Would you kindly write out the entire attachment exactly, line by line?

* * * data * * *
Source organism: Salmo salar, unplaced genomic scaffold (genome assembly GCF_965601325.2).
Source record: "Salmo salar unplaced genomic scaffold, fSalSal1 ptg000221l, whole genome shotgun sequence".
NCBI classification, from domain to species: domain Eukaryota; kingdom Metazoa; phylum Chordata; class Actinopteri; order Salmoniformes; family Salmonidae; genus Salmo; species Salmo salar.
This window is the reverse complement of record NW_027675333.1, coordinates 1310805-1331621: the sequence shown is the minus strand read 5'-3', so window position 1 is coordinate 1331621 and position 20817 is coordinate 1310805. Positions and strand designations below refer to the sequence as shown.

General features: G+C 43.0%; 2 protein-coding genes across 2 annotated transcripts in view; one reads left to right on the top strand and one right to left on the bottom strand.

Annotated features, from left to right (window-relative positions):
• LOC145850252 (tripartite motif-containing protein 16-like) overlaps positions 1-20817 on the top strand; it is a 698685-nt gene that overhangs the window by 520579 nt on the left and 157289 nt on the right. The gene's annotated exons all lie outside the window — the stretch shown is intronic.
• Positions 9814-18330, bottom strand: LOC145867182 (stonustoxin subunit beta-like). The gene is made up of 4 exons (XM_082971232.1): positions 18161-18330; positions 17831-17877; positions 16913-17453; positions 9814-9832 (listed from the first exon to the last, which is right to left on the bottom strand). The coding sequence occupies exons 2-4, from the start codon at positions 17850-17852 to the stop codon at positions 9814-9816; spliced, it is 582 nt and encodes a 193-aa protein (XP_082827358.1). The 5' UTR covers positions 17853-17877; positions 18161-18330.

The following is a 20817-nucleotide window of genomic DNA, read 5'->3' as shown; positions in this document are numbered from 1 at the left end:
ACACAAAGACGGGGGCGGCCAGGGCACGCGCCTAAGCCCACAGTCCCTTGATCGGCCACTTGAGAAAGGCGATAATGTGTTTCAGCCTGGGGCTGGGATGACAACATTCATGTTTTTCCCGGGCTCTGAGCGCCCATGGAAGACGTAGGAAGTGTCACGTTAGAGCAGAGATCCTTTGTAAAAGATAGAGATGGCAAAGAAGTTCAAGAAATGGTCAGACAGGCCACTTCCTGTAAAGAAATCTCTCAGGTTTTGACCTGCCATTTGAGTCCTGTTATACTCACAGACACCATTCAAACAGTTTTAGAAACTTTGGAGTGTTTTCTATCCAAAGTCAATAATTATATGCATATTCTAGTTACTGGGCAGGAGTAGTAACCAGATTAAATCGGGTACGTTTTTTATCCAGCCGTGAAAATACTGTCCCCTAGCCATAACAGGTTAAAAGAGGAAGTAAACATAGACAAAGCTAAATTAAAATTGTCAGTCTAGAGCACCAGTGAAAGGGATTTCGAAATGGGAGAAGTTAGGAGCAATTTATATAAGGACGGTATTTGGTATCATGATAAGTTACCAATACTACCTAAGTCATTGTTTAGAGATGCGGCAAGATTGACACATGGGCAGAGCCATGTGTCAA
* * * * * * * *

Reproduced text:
Source organism: Salmo salar, unplaced genomic scaffold (genome assembly GCF_965601325.2).
Source record: "Salmo salar unplaced genomic scaffold, fSalSal1 ptg000221l, whole genome shotgun sequence".
NCBI classification, from domain to species: domain Eukaryota; kingdom Metazoa; phylum Chordata; class Actinopteri; order Salmoniformes; family Salmonidae; genus Salmo; species Salmo salar.
This window is the reverse complement of record NW_027675333.1, coordinates 1310805-1331621: the sequence shown is the minus strand read 5'-3', so window position 1 is coordinate 1331621 and position 20817 is coordinate 1310805. Positions and strand designations below refer to the sequence as shown.

General features: G+C 43.0%; 2 protein-coding genes across 2 annotated transcripts in view; one reads left to right on the top strand and one right to left on the bottom strand.

Annotated features, from left to right (window-relative positions):
• LOC145850252 (tripartite motif-containing protein 16-like) overlaps positions 1-20817 on the top strand; it is a 698685-nt gene that overhangs the window by 520579 nt on the left and 157289 nt on the right. The gene's annotated exons all lie outside the window — the stretch shown is intronic.
• Positions 9814-18330, bottom strand: LOC145867182 (stonustoxin subunit beta-like). The gene is made up of 4 exons (XM_082971232.1): positions 18161-18330; positions 17831-17877; positions 16913-17453; positions 9814-9832 (listed from the first exon to the last, which is right to left on the bottom strand). The coding sequence occupies exons 2-4, from the start codon at positions 17850-17852 to the stop codon at positions 9814-9816; spliced, it is 582 nt and encodes a 193-aa protein (XP_082827358.1). The 5' UTR covers positions 17853-17877; positions 18161-18330.

The following is a 20817-nucleotide window of genomic DNA, read 5'->3' as shown; positions in this document are numbered from 1 at the left end:
ACACAAAGACGGGGGCGGCCAGGGCACGCGCCTAAGCCCACAGTCCCTTGATCGGCCACTTGAGAAAGGCGATAATGTGTTTCAGCCTGGGGCTGGGATGACAACATTCATGTTTTTCCCGGGCTCTGAGCGCCCATGGAAGACGTAGGAAGTGTCACGTTAGAGCAGAGATCCTTTGTAAAAGATAGAGATGGCAAAGAAGTTCAAGAAATGGTCAGACAGGCCACTTCCTGTAAAGAAATCTCTCAGGTTTTGACCTGCCATTTGAGTCCTGTTATACTCACAGACACCATTCAAACAGTTTTAGAAACTTTGGAGTGTTTTCTATCCAAAGTCAATAATTATATGCATATTCTAGTTACTGGGCAGGAGTAGTAACCAGATTAAATCGGGTACGTTTTTTATCCAGCCGTGAAAATACTGTCCCCTAGCCATAACAGGTTAAAAGAGGAAGTAAACATAGACAAAGCTAAATTAAAATTGTCAGTCTAGAGCACCAGTGAAAGGGATTTCGAAATGGGAGAAGTTAGGAGCAATTTATATAAGGACGGTATTTGGTATCATGATAAGTTACCAATACTACCTAAGTCATTGTTTAGAGATGCGGCAAGATTGACACATGGGCAGAGCCATGTGTCAA